The only strong point about GW I really see is access to job/internship opportunities in D.C. ( which is a very strong plus).

Tufts seems to an academic environment you would really enjoy spending the two years of your program in.

I recommend trying to find more information about recent graduate job placement figures at each school. Also try to find out if students have been successful in finding related summer internships. Schools like Stanford usually providing funding for internships opportunities which might make it easier for you to do a summer internship in D.C.

If GSPIA has good placements rates and internship opportunities it might be the best option, if not

then perhaps Stanford and then Tufts

I would only choose GW if it looks like the only place you would be likely to find a good internship or if you were sure you could find employment that would provide needed $$ and not adversely affect your studies.

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Thanks for your feedback. I notice you were also accepted by Pittsburgh, Stanford, and UW—which programs did you apply to at these schools? Have you made a decision yet?

The problem with GSPIA is that, upon closer examination, I could not find one faculty member whose research I was interested in—there doesn’t seem to be anyone with a focus on East Asia. And while I am interested in Security Studies, I feel the other schools’ programs match up better with my specific interests. Pittsburgh does offer the opportunity to add a certificate in Asian Studies, which definitely appeals to me but, when looking at the overall curriculum and course descriptions, the program doesn’t excite me as much as the others. I do have to say, though, that I do think I would like living in Pittsburgh and the cost of living is unbeatable.

As far as I can tell, GSPIA grads tend to work either in DC or in the Pittsburgh area and grads from the other three schools tend to have a bit more range in their career destinations.

Regarding Stanford’s newness and smaller alumni base, these are definitely factors to consider, although I’ve heard that there is a longer line of alumni when including those from the former one-year IPS program. I’ve also heard that, because IPS students take courses in a variety of departments, that there are many opportunities to broaden ones network within Stanford.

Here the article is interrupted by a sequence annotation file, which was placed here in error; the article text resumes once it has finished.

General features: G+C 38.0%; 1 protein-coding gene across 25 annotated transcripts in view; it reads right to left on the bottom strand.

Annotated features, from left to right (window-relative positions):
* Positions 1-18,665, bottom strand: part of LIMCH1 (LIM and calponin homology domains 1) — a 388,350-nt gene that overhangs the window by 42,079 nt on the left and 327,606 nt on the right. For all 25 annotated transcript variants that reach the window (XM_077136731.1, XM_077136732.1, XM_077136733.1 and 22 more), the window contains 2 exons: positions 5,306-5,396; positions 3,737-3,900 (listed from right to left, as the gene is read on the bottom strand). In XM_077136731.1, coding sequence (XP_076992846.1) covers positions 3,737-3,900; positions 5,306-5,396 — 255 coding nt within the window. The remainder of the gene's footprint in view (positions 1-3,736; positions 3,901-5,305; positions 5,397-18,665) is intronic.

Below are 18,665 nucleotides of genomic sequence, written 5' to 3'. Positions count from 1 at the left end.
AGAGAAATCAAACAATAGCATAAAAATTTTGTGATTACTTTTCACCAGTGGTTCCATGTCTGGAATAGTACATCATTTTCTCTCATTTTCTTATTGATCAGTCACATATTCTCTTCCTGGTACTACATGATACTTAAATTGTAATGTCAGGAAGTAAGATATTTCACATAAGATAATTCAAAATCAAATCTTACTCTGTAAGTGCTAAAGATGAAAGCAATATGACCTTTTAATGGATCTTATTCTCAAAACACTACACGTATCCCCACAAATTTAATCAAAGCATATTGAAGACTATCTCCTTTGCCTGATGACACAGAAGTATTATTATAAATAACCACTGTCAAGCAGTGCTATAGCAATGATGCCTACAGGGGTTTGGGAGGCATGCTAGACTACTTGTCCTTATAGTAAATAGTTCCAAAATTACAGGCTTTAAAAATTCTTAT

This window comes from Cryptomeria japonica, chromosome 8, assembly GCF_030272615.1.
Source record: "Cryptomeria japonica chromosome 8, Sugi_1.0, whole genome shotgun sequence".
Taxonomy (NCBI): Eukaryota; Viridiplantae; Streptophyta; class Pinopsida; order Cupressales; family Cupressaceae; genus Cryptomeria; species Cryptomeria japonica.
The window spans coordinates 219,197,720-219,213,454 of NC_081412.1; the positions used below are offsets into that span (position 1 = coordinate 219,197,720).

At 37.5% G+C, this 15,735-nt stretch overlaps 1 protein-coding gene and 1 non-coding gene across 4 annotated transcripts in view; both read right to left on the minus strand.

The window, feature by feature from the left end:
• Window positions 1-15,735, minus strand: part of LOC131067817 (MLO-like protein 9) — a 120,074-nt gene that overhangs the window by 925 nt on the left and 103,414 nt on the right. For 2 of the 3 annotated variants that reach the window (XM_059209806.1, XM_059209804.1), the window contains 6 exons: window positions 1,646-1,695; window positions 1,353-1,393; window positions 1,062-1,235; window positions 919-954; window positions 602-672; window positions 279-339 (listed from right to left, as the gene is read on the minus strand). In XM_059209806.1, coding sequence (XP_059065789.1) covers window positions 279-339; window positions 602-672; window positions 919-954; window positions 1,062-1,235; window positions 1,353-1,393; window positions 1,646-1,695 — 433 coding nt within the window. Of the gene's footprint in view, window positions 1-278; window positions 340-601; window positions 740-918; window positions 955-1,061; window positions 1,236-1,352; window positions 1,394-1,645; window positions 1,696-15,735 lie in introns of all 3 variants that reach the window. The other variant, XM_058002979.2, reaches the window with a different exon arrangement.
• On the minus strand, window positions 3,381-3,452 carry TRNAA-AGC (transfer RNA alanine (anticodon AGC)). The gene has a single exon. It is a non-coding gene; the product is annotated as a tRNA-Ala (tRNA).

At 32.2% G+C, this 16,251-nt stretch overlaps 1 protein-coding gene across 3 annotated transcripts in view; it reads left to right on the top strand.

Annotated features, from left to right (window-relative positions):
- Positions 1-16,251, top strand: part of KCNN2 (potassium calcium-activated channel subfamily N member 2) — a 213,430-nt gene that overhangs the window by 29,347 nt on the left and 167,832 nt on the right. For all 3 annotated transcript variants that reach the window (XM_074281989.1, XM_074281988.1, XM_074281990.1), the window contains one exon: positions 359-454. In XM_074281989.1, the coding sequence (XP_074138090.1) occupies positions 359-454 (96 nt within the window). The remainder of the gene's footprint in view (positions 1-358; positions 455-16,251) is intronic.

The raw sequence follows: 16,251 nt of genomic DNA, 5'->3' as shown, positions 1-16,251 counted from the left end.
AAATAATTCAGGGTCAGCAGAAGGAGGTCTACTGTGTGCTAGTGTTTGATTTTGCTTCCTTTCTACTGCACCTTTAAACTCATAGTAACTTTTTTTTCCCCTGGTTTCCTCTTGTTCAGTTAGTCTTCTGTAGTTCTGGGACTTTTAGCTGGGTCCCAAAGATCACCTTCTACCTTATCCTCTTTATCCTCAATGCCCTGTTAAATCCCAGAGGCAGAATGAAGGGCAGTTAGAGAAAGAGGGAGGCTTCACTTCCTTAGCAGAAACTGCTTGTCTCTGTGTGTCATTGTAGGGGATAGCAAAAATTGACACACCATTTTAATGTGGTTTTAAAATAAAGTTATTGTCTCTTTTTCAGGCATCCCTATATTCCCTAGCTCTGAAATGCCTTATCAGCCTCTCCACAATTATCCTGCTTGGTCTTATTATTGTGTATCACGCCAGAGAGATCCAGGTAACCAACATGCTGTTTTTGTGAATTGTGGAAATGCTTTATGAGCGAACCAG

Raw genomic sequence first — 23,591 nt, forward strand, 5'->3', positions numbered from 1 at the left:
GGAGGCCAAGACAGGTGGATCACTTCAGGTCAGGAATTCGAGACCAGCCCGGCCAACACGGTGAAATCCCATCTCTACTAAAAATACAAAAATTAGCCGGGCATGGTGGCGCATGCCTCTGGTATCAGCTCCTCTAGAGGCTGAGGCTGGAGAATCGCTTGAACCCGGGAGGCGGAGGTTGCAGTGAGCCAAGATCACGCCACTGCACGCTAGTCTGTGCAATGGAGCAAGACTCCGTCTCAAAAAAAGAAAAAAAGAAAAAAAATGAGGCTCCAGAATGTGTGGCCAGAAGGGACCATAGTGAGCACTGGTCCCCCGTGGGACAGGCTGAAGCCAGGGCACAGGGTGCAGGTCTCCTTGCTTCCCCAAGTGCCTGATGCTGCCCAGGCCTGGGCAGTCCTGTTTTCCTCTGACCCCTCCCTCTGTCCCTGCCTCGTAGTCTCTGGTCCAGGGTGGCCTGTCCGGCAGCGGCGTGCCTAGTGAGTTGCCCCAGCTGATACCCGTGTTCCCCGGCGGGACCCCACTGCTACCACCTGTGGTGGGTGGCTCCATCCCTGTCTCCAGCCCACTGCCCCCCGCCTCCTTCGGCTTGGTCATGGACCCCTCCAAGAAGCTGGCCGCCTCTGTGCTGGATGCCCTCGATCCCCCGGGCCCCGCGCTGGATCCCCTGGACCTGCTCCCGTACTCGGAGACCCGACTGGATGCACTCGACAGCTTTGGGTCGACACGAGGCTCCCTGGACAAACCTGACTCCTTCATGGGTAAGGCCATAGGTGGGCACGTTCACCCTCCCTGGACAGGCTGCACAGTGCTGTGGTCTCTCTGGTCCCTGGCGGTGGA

For what it’s worth, here are the approximate annual costs I’m looking at (excluding cost of living, including scholarships):

GSPIA: $8000

GWU: $12,000

Fletcher: $25,000

Stanford: $40,000

Since GWU and GSPIA’s tuition costs aren’t that far apart, I’ve been leaning towards GWU as its program is more relevant to my interests and I’ll hopefully be able to find more relevant/better paying PT work in DC.

Would any of those who have voted for Stanford mind sharing why you feel the potential for having to take out large sums of loans is worth it compared to what is offered by GWU?

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GSPIA has solid and respected international public affairs program but if you want a policy studies curriculum with an East Asia focus then Pittsburgh is probably not the best choice. The main strength of Pitt's East Asia program seems to be in Japan related humanities. They were supposed to be adding China focused political science faculty this year but I am not sure if anything has happened on that front (they don't update their website and are somewhat unresponsive with email) .

I applied to the China Studies M.A. program at UW and East Asian Studies M.A.programs everywhere else. My tentative focus is Chinese foreign relations and internal politics along with U.S.-Sino relations. My choices were determined mainly by the schools that offered me funding (Stanford, Duke, and UCLA). I don't trust the UC system at present because of a looming catastrophic state budget crisis. Duke had a tight-knit and interesting program but the its key China policy professor tragically passed away last December. The cost of living in Durham was also attractive but its on the other side of the country from my home and family. I decided on Stanford though it is a bit expensive even with the generous funding I was offered. It has the most solid program and extensive resources and its course offerings in East Asia politics/policy and foreign relations are probably matched only by Harvard and UW. Because EAS is an interdisciplinary program, students have access to a lot of the same faculty and research institutes as IPS students. Stanford is also generous with funding for internships and external programs.

All of your choices seem to be good options with various advantages and drawbacks. If I were you I would also be hard pressed to choose between Fletcher, Stanford, and GW. I do not know much about GW or Tufts' strengths in Asia policy but I guess the choice would come down to whether you feel Stanford's resources and networking opportunities warrant the cost and whether GW's internship/work prospects are as solid as they appear.